M O S C O W, June 7, 2001 -- — If you thought an energy shortage in California was trouble, try running dry on vodka in Russia.
That’s just what Russia’s alcohol industry is warning may happen, despite government assurances to the contrary. And for a nation where the drink is considered an indispensable part of the “Russian diet” — an estimated 1.2 billion liters of vodka was produced last year, not including the bootleg variety — sudden shortages could have dire implications for the current occupants of the Kremlin.
The problems started with stumbles over a new tax code that called for stricter rules on the production and distribution of spirits. Initially adopted last year, the code called for splitting alcohol excise duties between the country’s producers and distributors of alcohol, and allowing for an equal share of profits by the federal and the regional budgets.
Among other things, the changes require that all spirits produced and sold in Russia be marked with a second, regional excise duty stamp, in addition to the existing federal one.
Few have contested the two-tier stamping system itself, since its introduction is ultimately expected to dry up Russia’s huge bootleg and contraband trade, which by some estimates amount to 40 percent to 70 percent of the overall output. The measure will also provide for a direct cash flow to Russia’s regions — another important reason for its introduction.
So where did things go wrong?
Awaiting the ‘Stamp’ of Approval
The problem has been in the execution. After the government realized late last year that little had been done to implement the new marking system, the initial January deadline was postponed until this month.
Even now, however, Russian alcohol industry sources say most distilleries — especially the medium and small ones that are especially strong in the heavily consuming “provinces” — do not have the new regional stamping system in place. They blame the government for not providing the stamp in time.
Shortages, if they do materialize, would then open the way for bootleggers to fill the gap with cheap, often below-standard surrogate spirits, defeating a key part of the code’s purpose in the first place.
Of course, the provinces could simply consume more samogon, or homemade vodka. But potentially what’s at stake is the livelihood of one of the country’s largest industries, not to mention the loss of huge profits for the state from existing excise markings — currently estimated at $4.7 million every day.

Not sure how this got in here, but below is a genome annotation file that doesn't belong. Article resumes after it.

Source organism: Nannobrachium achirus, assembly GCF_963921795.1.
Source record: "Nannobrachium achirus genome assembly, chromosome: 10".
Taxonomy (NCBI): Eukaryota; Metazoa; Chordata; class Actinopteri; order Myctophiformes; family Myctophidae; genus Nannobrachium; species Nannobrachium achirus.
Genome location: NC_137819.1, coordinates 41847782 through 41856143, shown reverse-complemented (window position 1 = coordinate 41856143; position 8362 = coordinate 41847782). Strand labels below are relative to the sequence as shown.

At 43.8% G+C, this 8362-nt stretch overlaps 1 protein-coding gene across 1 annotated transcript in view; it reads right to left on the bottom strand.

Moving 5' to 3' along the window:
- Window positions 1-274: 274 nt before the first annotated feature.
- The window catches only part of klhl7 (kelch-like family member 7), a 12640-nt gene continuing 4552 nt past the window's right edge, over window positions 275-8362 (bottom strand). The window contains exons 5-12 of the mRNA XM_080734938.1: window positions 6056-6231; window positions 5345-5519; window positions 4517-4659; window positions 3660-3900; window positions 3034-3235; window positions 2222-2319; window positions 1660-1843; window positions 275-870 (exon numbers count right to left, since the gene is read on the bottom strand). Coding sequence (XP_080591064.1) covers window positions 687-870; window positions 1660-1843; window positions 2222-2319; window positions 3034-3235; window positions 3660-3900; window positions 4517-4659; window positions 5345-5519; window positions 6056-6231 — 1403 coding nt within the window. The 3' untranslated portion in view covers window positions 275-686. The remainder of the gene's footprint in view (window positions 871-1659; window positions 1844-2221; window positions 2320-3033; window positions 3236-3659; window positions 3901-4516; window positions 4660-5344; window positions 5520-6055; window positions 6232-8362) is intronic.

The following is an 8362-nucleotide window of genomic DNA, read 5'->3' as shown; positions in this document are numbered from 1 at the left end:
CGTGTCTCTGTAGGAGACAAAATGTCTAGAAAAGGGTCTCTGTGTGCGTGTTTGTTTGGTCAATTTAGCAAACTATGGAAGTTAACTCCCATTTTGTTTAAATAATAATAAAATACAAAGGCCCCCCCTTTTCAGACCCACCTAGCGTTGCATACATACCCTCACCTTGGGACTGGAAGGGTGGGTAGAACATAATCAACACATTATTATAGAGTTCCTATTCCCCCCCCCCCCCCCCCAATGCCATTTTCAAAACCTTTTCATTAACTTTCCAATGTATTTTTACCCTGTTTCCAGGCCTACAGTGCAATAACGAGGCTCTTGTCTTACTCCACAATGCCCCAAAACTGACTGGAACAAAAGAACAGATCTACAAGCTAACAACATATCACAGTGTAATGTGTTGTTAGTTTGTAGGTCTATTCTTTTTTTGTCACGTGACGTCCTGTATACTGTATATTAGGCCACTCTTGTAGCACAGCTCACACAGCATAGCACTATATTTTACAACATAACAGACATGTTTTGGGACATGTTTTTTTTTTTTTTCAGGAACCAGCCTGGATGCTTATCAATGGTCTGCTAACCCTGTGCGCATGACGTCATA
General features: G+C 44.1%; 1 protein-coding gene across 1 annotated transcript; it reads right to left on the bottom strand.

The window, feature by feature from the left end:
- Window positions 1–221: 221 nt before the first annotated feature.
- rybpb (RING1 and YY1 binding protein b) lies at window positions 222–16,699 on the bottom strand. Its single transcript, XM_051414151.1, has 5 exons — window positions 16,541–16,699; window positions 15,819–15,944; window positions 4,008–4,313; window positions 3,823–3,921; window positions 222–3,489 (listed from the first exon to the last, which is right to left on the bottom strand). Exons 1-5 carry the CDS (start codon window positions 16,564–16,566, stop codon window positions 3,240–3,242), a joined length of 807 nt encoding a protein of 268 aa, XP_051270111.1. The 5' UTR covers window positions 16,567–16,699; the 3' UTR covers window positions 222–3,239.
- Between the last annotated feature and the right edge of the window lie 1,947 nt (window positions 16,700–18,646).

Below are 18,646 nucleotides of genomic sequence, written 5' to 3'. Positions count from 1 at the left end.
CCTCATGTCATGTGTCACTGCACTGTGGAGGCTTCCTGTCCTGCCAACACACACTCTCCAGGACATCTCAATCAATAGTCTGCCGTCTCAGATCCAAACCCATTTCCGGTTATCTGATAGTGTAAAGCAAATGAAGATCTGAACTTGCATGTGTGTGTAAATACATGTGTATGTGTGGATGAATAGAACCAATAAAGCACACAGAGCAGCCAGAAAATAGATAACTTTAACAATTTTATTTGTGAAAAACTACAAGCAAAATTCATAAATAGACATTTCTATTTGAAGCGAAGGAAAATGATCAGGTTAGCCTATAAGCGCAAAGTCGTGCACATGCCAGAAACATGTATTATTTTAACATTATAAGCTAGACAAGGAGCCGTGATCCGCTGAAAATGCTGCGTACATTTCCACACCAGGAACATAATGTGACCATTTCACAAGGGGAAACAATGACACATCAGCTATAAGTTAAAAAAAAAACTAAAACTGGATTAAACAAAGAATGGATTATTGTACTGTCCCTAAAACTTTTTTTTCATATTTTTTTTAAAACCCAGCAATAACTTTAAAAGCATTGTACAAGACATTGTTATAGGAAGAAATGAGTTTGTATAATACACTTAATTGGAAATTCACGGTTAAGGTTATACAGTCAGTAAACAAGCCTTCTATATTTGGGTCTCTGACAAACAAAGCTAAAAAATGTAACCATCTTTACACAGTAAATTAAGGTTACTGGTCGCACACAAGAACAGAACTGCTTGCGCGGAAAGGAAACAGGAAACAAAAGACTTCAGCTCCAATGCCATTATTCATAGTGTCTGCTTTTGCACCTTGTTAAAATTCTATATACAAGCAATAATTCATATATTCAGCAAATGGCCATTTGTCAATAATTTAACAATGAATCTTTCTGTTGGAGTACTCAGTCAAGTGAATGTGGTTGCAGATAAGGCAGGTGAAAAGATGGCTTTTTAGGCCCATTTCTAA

No Signs of Panic, Yet
So is a shortage really on the way?
Alexander Timofeyev, general director of key Moscow vodka plant Kristall, told Reuters, “If the government does not act promptly, legal vodka will disappear from the shops and bootleggers will step in.”
But government sources claim that the stores are full, and that there is no threat of shortages of the country’s preferred drink.
A spokesman for the Federal Tax Service maintained this week that current stockpiles of vodka and other strong alcoholic beverages allow for unimpeded trade for about two months. The spokesman added that the new markings will be made available to Moscow distillers "shortly," but remained mum on the status for the rest of the country.
Not many people here believe that Russia will actually seriously face a vodka shortage crisis in the next few weeks. For the time being, in Moscow at least, vodka and other alcohol products still abound in the stores, with no signs of “panic” buying or surging prices. The traditionally favored half-liter bottle of vodka still costs the equivalent of between $1.20 and $2.50 for cheaper brands to good labels, with high-end, export-quality spirits selling at the equivalent of around $5.
Sellers have a fairly hefty supply of all brands with the “old” markings, which they have to get rid of by Sept. 1, after which only the double-marked bottles will be legal.
But there may be a more-than-usual interest in alcohol purchases toward the end of the week, as Russia prepares to celebrate major annual holidays through June 12.
And some small retailers are already taking advantage of shortage rumors, however, pulling most of the popular cheap brands off the shelves and offering more expensive vodkas to customers in order to diminish the risk of being left with the expensive product unsold.
Either way, it seems highly unlikely that Russians will rise in arms against Vladimir Putin, although they may soon be less inclined to raise their glasses to toast their president, as one inevitable result of all the confusion is widely expected to be a hike in prices of this country’s favorite drink.
ABCNEWS' Sergiusz Morenc in Moscow contributed to this report.